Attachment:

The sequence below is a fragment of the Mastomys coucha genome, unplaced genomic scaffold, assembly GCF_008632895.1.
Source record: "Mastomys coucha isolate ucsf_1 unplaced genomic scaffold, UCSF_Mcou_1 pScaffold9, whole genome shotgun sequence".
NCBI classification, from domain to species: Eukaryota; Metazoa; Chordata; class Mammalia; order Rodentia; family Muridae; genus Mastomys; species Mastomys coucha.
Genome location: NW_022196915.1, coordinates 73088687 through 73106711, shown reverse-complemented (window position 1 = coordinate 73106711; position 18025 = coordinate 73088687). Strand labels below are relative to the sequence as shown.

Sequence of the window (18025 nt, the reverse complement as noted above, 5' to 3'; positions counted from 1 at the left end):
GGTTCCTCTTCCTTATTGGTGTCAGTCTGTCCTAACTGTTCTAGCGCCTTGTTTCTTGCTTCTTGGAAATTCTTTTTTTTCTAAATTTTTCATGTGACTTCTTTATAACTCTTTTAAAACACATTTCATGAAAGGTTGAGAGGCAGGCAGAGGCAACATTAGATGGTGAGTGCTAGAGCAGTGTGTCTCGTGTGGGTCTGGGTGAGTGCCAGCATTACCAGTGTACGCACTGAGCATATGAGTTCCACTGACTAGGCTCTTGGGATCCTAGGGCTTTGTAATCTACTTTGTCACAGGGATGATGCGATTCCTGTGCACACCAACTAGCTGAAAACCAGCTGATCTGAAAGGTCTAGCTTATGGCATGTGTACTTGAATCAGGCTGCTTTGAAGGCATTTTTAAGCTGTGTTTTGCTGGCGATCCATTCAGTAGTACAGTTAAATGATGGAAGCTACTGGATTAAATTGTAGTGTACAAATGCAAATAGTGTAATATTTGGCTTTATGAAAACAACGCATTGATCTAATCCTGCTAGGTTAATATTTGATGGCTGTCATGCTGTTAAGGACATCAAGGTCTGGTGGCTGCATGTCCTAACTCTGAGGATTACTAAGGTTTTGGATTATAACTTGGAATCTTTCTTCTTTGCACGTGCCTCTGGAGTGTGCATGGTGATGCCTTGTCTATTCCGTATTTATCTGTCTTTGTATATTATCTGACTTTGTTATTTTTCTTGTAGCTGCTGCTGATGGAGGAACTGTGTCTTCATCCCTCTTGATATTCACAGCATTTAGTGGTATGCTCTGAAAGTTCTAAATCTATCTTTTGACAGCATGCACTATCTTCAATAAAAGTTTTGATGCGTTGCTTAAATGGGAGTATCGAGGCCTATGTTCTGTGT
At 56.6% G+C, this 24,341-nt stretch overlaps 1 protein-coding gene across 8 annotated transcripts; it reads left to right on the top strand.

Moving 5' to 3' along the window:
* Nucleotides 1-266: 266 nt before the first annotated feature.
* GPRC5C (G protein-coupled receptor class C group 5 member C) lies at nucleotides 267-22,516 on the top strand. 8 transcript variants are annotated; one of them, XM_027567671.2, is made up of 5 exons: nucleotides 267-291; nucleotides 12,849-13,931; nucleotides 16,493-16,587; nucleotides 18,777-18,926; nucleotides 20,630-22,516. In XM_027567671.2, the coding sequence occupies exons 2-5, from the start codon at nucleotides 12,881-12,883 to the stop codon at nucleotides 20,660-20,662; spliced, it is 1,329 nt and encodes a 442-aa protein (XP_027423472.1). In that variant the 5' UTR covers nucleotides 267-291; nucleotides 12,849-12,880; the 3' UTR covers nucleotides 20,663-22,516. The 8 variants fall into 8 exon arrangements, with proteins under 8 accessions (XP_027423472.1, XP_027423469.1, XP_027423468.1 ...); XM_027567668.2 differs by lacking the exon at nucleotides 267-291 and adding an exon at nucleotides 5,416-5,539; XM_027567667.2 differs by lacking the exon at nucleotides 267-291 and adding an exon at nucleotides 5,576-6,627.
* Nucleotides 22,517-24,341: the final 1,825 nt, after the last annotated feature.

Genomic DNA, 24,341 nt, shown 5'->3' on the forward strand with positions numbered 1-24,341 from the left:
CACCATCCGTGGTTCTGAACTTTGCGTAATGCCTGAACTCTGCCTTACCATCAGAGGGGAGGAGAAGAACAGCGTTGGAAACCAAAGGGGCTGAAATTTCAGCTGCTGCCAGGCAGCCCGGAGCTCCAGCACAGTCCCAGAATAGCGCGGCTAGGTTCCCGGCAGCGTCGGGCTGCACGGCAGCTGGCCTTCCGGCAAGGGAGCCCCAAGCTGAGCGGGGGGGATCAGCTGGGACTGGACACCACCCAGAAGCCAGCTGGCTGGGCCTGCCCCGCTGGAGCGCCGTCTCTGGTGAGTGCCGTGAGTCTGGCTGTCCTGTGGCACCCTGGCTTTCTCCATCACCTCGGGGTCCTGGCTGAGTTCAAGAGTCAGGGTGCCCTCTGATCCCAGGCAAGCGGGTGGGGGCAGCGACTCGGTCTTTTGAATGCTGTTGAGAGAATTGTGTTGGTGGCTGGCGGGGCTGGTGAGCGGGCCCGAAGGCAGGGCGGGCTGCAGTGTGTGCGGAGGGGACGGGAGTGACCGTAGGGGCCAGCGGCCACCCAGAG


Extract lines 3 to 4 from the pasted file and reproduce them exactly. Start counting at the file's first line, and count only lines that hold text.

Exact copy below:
NCBI classification, from domain to species: Eukaryota; Metazoa; Chordata; class Mammalia; order Rodentia; family Muridae; genus Mastomys; species Mastomys coucha.
Genome location: NW_022196915.1, coordinates 73088687 through 73106711, shown reverse-complemented (window position 1 = coordinate 73106711; position 18025 = coordinate 73088687). Strand labels below are relative to the sequence as shown.